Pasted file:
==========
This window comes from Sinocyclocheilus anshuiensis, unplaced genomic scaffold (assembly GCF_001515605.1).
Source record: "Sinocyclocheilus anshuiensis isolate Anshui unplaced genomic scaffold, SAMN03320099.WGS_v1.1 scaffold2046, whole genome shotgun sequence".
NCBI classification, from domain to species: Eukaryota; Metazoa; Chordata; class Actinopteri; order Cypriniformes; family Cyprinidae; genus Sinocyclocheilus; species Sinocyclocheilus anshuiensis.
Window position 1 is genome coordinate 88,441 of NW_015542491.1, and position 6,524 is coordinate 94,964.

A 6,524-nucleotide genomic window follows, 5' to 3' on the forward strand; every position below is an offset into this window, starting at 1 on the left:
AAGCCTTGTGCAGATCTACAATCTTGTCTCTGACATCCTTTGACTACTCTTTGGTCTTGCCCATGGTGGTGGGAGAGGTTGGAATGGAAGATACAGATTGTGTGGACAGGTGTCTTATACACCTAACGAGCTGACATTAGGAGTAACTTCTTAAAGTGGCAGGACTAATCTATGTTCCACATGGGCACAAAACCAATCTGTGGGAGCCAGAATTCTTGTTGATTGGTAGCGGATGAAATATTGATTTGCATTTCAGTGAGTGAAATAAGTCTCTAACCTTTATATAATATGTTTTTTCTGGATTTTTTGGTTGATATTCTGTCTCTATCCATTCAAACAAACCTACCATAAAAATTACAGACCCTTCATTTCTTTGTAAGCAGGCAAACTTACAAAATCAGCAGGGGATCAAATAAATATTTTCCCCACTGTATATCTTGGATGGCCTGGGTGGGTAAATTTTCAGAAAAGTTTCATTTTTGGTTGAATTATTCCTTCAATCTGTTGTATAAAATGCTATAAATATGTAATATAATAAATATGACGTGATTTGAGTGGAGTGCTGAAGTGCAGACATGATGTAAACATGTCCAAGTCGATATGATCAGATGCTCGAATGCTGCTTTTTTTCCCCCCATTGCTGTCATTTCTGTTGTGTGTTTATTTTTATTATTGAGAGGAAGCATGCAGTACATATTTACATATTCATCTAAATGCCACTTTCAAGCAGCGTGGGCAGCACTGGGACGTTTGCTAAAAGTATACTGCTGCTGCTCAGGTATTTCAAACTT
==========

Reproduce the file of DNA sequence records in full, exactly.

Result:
This window comes from Sinocyclocheilus anshuiensis, unplaced genomic scaffold (assembly GCF_001515605.1).
Source record: "Sinocyclocheilus anshuiensis isolate Anshui unplaced genomic scaffold, SAMN03320099.WGS_v1.1 scaffold2046, whole genome shotgun sequence".
NCBI classification, from domain to species: Eukaryota; Metazoa; Chordata; class Actinopteri; order Cypriniformes; family Cyprinidae; genus Sinocyclocheilus; species Sinocyclocheilus anshuiensis.
Window position 1 is genome coordinate 88,441 of NW_015542491.1, and position 6,524 is coordinate 94,964.

A 6,524-nucleotide genomic window follows, 5' to 3' on the forward strand; every position below is an offset into this window, starting at 1 on the left:
AAGCCTTGTGCAGATCTACAATCTTGTCTCTGACATCCTTTGACTACTCTTTGGTCTTGCCCATGGTGGTGGGAGAGGTTGGAATGGAAGATACAGATTGTGTGGACAGGTGTCTTATACACCTAACGAGCTGACATTAGGAGTAACTTCTTAAAGTGGCAGGACTAATCTATGTTCCACATGGGCACAAAACCAATCTGTGGGAGCCAGAATTCTTGTTGATTGGTAGCGGATGAAATATTGATTTGCATTTCAGTGAGTGAAATAAGTCTCTAACCTTTATATAATATGTTTTTTCTGGATTTTTTGGTTGATATTCTGTCTCTATCCATTCAAACAAACCTACCATAAAAATTACAGACCCTTCATTTCTTTGTAAGCAGGCAAACTTACAAAATCAGCAGGGGATCAAATAAATATTTTCCCCACTGTATATCTTGGATGGCCTGGGTGGGTAAATTTTCAGAAAAGTTTCATTTTTGGTTGAATTATTCCTTCAATCTGTTGTATAAAATGCTATAAATATGTAATATAATAAATATGACGTGATTTGAGTGGAGTGCTGAAGTGCAGACATGATGTAAACATGTCCAAGTCGATATGATCAGATGCTCGAATGCTGCTTTTTTTCCCCCCATTGCTGTCATTTCTGTTGTGTGTTTATTTTTATTATTGAGAGGAAGCATGCAGTACATATTTACATATTCATCTAAATGCCACTTTCAAGCAGCGTGGGCAGCACTGGGACGTTTGCTAAAAGTATACTGCTGCTGCTCAGGTATTTCAAACTT